I just read a Voice article about a woman and her pickles [Pickles by D. Jabbour, v11 i41, Oct 8/03]. My mother-in-law also makes pickles. Her pickles are absolutely delicious. She just made a new batch this time using Green Beans. She is unbelievable as a person and as a cook.
She works very hard in all that she does but still has time to do the things she loves to do. Her cooking, no matter what it is, is always is perfect. I have watched her and surprised her when they come to visit by making one of her recipes. I have a long way to go but still keep trying. I wanted her to be able to show the world just how good these pickles really are. I have people all the time who try them say they would pay $5.00 for a jar of these pickles. I don’t know how to get them marketed to sell. She lives in Michigan and she always goes to the farmers market not to mention the garden she has of her own, I think she should be able to put them on the shelf for others to try.
If you, or your readers, have any suggestions on how to get started I would love to know.
Daughter-in-law in Chicago
I have nothing but the utmost respect for individuals who can their own produce. For me, it’s too much time and effort, though I love the end results. I shop at farmers’ markets to reap the rewards of others’ extensive home-made efforts ;-).
Now, you are American, I am Canadian, so I’m just going to give you some basic advice that hopefully transfers across the border. You obviously know about the benefits of farmers’ markets for attracting people to a homemade product, but at Christmas time there are also a lot of co-mingles or trade shows dedicated to hawking homemade products such as crafts and baking. Watch your local newspaper for information on upcoming events. For trade shows and craft fairs, just as in farmers’ markets, there is usually a cost involved to set up shop, but your product is seen by tons of people.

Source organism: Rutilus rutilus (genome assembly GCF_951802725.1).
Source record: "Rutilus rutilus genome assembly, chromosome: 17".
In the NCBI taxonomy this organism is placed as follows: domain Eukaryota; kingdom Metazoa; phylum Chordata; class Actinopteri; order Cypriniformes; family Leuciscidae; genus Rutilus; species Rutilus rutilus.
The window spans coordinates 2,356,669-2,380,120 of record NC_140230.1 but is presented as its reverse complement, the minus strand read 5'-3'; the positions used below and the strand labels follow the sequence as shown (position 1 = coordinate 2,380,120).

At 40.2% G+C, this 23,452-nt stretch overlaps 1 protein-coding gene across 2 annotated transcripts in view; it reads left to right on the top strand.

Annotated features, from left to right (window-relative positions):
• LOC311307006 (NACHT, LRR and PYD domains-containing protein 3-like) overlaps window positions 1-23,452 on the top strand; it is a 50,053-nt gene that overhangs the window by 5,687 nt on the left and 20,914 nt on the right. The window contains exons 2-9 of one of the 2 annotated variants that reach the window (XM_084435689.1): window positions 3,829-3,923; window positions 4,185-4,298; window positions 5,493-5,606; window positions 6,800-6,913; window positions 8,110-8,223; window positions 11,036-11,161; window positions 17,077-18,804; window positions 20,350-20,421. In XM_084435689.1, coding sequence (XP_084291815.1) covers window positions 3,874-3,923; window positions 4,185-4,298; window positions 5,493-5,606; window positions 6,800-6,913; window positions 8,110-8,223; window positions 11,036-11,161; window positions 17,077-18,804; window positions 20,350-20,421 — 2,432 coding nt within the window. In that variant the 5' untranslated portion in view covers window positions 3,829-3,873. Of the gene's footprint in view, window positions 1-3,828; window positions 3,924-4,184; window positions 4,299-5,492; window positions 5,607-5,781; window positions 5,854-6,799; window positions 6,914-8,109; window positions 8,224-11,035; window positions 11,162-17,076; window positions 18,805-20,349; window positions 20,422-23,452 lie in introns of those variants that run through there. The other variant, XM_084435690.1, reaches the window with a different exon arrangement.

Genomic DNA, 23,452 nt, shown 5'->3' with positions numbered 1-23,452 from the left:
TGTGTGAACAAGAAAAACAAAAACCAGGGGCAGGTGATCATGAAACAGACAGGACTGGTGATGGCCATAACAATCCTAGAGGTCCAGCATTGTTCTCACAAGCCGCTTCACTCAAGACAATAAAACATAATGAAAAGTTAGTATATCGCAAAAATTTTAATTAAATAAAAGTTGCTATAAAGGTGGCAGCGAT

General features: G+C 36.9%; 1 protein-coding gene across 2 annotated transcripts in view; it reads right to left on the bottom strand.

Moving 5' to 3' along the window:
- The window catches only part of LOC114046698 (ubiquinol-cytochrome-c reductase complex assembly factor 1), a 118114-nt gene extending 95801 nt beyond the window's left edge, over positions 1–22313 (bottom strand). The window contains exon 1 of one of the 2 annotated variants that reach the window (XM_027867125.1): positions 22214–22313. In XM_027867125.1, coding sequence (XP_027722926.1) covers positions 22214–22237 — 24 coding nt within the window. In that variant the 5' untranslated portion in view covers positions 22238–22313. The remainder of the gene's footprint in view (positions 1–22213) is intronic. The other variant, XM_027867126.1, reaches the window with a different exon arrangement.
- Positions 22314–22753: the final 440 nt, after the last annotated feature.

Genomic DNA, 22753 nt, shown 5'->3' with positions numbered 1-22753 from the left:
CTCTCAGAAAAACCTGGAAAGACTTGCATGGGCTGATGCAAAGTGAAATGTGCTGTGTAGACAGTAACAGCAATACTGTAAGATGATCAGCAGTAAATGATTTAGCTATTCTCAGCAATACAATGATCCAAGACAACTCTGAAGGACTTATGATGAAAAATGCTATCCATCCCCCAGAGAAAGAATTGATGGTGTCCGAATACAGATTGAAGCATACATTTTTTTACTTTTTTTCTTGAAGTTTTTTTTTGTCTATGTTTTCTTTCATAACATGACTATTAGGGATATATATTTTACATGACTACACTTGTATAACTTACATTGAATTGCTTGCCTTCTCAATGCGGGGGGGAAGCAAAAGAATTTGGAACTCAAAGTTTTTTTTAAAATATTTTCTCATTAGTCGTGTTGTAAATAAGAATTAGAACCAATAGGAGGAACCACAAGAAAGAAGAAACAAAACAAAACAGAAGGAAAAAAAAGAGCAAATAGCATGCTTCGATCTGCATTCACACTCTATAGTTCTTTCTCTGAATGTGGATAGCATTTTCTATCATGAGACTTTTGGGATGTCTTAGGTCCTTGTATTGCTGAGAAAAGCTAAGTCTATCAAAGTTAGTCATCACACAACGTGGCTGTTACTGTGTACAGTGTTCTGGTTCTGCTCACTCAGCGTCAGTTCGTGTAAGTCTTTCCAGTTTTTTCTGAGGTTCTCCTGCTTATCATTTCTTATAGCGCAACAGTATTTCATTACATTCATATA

Now, if these pickles are as good as you say they are, why not consider marketing them to local grocery stores? I’ve seen many products on the shelves of my local grocery store toting the slogan “Homegrown”. I’ve even seen individuals set up at the front of grocery stores. It may not just be grocery stores you target, but what about health food stores (especially if you do not use preservatives) or country craft or gift shops? It never hurts to ask if they will put the product on your shelf, for a small percentage of the profit. You should consult with your local municipality in regards to marketing products in this way; you may be required to get a business license or adhere to specific guidelines.
Another option is to take advantage of the success and convenience of the Internet. Start up your site, and start marketing the product. Your start-up costs will be a little higher as you’ll probably need a web designer, shipping materials, postage, credit card fees, etc: it all depends on how web savvy you are. You can also market your product on on-line auction sites like ebay, where the highest bidder takes the product.
That’s my advice; let’s see if the readers have anything to add:. Email firstname.lastname@example.org to submit your advice to the pickle-loving daughter-in-law.